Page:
The Veil of Laughter

The easiest way to shut up a critic is to bring down a veil of laughter.

More effective than using a racial slur, and more reliable than accusing someone else of racism, is a tactic as equally as disgengious: presenting .

Two personalities who excel in this sort of sleight-of-hand are Sean Hannity and John Stewart. The difference between them is that Sean Hannity acknowledges himself to be a political activist, and so maintains his intellectual honesty. Jon Stewart pretends to be a comedian, and so doesn’t.

I use to watch The Daily Show with Jon Stewart back when it was derivative of Saturday Night Live’s Weekend Update. It was funny. There is very little humor that is actually original (even Family Guy is derivative of The Honeymooners), and I took it for what it was.

Over time, however, Jon Stewart morhped into a younger and thinner version of Al Franken. Laughter was no longer used to make people laugh, but to silence critics and support a political agenda. It’s too bad, because unlike more honest political hacks (like Hannity) or even honest political commedians (like IowaHawk), Stewart uses humor to bring down a veil of laughter on those he disagrees with, and then hides behind that laughter, by pretending to be a comedian.

Stewart uses mockery and derision. This has become most recently appearent in his reflexive criticism of media personalities who critize Barack Obama. To Stewart’s barely educated primary audience, I’m sure it is effective. And this is who he is after. Politics runs on votes, not ideas.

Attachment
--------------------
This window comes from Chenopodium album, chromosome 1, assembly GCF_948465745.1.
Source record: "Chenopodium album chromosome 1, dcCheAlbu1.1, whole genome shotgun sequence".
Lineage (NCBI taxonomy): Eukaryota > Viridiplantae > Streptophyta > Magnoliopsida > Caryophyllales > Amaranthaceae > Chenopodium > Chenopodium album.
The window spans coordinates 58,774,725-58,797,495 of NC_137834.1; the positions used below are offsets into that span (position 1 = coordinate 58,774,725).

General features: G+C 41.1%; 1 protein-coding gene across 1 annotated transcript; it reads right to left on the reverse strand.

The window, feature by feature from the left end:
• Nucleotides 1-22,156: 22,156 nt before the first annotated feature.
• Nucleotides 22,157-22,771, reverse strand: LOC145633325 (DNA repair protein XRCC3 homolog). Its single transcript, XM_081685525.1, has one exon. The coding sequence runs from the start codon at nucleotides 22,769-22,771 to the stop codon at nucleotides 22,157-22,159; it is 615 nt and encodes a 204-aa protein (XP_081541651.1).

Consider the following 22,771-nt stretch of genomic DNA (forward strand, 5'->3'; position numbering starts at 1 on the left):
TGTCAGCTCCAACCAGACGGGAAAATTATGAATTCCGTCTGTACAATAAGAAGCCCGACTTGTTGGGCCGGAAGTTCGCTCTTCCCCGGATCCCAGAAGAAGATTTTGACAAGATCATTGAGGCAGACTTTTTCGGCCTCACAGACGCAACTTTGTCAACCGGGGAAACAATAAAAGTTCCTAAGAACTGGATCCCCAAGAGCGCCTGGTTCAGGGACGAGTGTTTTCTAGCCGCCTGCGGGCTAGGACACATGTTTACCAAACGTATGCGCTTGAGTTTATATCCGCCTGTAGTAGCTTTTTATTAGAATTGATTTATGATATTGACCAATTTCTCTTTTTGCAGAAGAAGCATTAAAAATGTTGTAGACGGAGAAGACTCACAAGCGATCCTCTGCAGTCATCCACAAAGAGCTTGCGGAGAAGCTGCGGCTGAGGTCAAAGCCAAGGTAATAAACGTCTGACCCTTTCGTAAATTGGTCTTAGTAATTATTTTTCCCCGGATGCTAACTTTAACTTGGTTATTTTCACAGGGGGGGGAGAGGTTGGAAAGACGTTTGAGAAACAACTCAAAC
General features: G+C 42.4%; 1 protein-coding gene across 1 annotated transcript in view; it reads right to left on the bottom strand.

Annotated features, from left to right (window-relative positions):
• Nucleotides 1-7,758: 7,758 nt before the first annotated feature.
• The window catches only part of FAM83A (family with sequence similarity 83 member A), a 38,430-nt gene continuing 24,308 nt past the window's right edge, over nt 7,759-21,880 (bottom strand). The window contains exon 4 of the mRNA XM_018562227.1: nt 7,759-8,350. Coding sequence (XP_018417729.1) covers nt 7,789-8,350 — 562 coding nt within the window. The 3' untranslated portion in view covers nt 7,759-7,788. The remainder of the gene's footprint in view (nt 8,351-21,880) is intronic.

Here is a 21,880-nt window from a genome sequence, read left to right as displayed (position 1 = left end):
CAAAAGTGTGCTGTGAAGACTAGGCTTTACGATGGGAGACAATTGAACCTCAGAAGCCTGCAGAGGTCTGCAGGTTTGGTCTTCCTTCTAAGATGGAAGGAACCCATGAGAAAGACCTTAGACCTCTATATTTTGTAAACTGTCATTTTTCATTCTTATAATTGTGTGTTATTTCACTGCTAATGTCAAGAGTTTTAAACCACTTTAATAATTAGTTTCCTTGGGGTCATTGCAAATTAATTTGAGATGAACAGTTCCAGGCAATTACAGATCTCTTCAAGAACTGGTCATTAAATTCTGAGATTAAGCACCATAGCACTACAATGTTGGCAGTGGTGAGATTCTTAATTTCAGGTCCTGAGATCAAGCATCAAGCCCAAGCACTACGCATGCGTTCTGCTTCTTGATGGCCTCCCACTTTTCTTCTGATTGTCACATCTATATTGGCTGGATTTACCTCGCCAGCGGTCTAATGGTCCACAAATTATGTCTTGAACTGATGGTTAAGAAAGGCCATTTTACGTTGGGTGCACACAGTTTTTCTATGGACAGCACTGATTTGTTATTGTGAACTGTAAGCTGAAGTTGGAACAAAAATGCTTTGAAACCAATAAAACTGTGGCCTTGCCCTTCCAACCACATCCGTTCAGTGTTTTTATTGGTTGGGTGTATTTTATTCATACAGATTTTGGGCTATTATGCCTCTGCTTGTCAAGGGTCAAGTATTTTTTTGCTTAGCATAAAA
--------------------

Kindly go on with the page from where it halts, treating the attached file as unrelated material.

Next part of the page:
Still, the baselessness of Stewart is impressive. In attacking CNBC, he managed to demonstrate evne less understanding of market operations than CNBC. This is impressive. CNBC itself favors an easily corruptive speculator class, and the bias and superficiality of most of CNBC’s on-honor comments are apparent to anyone with evne a loose understanding of the subject matter. Jon Stewart is clearly not one of these people. Like a college freshman who angrily denounces Hitler for failing to be vegatarian, Stewart’s factually untrue criticisms are made the more astonishing in that he apparently fails to see any of what is wrong.

But of course, you cannot criticize Stewart. He brings down a veil of laughter on those who do. As I said, he is a dishonest political hack.

Don’t you know it’s just a joke?

(I want to thank a tweet by NYkrinDC for making this my first twitter-inspired post)